ARTHUR: I don’t want to hurt you. (Gentle, optimistic piano melody.) I never have. I can be a real pain… when you cross me the wrong way, don’t get me wrong, and – and don’t say anything about that, but… I don’t lavish causing strife. I don’t – I don’t enjoy making others suffer. I don’t like hurting people.
ARTHUR (scoffing, splashing water): You don’t have to be a human to be a person, Yellow. Hell, in ancient Greece, ‘persona’ was used to denote a mask worn by an actor assuming a role. (He chuckles.) If that doesn’t scream the King, I don’t know what would. At least in a philosophical way.
YELLOW: What do you mean?
(Grunting, Arthur climbs out of the tub.)
ARTHUR: It’s just a study people partake in to understand some fundamental truths. Some speak to right and wrong, reasoning, weakness, strength. You’ve never heard of it?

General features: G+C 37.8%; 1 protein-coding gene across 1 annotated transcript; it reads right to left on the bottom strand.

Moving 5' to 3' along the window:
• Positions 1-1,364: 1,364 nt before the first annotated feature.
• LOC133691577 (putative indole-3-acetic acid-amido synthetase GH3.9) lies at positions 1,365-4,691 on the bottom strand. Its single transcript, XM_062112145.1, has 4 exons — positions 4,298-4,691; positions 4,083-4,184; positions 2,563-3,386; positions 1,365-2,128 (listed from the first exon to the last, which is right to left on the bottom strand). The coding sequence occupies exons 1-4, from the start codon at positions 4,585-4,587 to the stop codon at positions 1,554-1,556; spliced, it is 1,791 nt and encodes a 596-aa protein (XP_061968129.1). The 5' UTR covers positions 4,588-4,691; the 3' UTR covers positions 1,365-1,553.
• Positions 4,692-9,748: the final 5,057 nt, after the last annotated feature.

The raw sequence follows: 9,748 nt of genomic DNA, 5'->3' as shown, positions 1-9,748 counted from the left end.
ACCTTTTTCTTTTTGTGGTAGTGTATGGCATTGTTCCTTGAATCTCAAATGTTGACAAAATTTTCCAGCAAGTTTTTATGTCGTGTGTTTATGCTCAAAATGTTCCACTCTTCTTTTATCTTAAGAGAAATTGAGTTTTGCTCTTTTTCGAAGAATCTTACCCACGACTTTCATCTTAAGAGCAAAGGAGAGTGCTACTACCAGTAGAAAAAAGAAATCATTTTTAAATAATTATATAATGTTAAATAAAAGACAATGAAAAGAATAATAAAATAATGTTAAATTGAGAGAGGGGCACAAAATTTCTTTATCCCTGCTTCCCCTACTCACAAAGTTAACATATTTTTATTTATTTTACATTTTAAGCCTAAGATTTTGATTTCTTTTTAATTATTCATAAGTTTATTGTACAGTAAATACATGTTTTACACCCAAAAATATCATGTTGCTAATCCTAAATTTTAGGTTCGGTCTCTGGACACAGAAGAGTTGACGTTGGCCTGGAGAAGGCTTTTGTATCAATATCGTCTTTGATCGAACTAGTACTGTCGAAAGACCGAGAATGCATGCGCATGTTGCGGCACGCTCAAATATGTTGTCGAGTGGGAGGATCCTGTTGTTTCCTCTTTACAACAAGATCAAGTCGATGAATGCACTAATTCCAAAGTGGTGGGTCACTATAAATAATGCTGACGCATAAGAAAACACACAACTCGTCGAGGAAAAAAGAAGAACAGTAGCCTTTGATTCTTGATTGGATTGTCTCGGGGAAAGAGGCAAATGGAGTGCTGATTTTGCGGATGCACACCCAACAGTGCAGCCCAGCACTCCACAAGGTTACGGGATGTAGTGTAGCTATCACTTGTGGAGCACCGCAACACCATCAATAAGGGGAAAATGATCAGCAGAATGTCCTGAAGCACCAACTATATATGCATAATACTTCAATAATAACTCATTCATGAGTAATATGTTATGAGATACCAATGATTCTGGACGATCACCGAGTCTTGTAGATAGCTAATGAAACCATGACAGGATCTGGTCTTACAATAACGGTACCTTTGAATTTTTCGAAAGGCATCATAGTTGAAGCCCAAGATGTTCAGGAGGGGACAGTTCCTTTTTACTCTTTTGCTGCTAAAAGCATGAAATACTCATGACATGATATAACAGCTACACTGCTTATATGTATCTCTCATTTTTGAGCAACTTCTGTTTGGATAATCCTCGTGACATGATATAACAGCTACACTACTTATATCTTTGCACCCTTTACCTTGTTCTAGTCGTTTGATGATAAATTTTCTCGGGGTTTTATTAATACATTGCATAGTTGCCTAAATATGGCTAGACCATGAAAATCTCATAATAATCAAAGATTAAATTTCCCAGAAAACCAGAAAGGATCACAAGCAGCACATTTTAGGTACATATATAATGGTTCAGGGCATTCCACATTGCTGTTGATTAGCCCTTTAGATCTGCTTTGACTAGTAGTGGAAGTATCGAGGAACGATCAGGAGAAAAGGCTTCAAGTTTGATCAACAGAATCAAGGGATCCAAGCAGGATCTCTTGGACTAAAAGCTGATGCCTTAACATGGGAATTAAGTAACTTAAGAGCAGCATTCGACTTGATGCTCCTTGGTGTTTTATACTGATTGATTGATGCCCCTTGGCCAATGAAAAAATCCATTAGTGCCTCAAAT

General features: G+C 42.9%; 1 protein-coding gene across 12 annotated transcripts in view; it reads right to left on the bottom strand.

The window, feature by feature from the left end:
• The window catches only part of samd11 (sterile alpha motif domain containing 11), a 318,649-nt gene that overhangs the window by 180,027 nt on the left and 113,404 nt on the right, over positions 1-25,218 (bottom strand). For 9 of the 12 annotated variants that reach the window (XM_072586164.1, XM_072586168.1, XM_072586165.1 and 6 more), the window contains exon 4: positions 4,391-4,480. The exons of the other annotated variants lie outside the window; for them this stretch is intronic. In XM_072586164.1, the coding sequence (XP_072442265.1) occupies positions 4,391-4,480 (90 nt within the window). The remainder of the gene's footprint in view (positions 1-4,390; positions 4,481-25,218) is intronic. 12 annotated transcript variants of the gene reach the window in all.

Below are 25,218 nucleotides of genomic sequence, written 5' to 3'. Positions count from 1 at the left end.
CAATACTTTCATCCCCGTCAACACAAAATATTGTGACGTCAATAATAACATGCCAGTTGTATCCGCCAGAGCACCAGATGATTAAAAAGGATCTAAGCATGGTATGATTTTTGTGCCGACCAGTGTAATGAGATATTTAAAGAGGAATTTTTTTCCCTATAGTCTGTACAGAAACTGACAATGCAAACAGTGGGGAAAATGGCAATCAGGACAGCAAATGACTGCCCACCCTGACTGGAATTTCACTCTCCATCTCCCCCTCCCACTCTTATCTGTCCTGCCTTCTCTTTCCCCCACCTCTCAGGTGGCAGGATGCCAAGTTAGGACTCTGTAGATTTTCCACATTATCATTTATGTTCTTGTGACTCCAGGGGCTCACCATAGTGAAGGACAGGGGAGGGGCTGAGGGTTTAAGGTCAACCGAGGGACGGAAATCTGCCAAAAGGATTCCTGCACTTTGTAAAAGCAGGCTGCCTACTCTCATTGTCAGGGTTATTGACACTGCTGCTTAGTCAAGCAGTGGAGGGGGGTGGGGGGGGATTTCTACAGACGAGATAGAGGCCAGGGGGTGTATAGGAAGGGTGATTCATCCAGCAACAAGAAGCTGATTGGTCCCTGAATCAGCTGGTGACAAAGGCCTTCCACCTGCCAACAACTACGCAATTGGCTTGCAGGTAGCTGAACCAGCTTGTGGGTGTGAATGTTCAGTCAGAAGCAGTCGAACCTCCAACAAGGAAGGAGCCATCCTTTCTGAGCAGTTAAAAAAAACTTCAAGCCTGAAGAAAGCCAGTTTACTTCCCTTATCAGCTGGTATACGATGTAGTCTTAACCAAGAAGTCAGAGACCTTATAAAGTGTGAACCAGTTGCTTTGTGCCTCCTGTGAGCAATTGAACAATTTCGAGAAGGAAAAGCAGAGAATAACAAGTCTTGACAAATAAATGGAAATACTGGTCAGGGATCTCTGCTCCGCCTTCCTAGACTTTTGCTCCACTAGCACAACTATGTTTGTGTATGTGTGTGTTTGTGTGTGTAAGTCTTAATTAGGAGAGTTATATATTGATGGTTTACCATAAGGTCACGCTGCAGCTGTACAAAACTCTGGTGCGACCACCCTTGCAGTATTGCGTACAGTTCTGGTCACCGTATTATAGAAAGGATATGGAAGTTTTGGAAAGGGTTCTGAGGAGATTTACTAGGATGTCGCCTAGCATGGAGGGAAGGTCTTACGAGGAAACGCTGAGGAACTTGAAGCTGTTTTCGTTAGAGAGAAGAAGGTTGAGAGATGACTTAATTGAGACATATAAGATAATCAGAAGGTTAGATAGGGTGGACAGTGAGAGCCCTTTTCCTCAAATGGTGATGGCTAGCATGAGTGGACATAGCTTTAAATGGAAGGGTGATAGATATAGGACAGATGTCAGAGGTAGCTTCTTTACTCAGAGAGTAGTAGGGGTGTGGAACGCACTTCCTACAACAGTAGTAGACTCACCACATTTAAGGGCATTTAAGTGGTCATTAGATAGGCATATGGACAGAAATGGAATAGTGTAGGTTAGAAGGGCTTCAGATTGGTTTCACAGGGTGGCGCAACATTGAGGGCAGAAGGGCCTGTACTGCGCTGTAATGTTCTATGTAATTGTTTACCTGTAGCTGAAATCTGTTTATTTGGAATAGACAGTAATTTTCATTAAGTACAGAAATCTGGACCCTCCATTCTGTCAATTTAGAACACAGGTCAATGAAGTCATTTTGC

YELLOW: Like what you said last night?
ARTHUR: What last night?
YELLOW: You said something, a poem.
ARTHUR: Ah, no. That’s more art, I suppose, though I guess the argument could be made either way. It’s about life, death. The author had a difficult life.
YELLOW: How so?
ARTHUR: Oh, um. He was poor, his father died when he was very young, and he lost his leg, I believe. He spent years in the hospital. The poem is about free will, though, that versus the philosophical ideals of determination can –
YELLOW: What’s that?
ARTHUR: God, look, I promise you, we can talk about all of this soon, when I’m not so hungover. For now, I just want to shave and head back to the room.
ARTHUR: Didn’t you say there was a window in here?
YELLOW: Yes, to your left.
(Arthur walks over.)
YELLOW: The snow-covered front of the Red Right Hand is below us. The woods are frighteningly close and there are no automobiles out front. I don’t even see a road out here. The snow is falling in thick flakes.
ARTHUR: Hiding whatever we found last night in the snow, I’m sure.
YELLOW: I doubt they were going to head out.
ARTHUR: They said nothing. I can’t believe that.
YELLOW: Basin is to your right.
ARTHUR: Right, thanks.
YELLOW: The shaving kit is where you left it, on the basin.
(Arthur opens the kit. He withdraws the razor, wets it, and begins to shave.)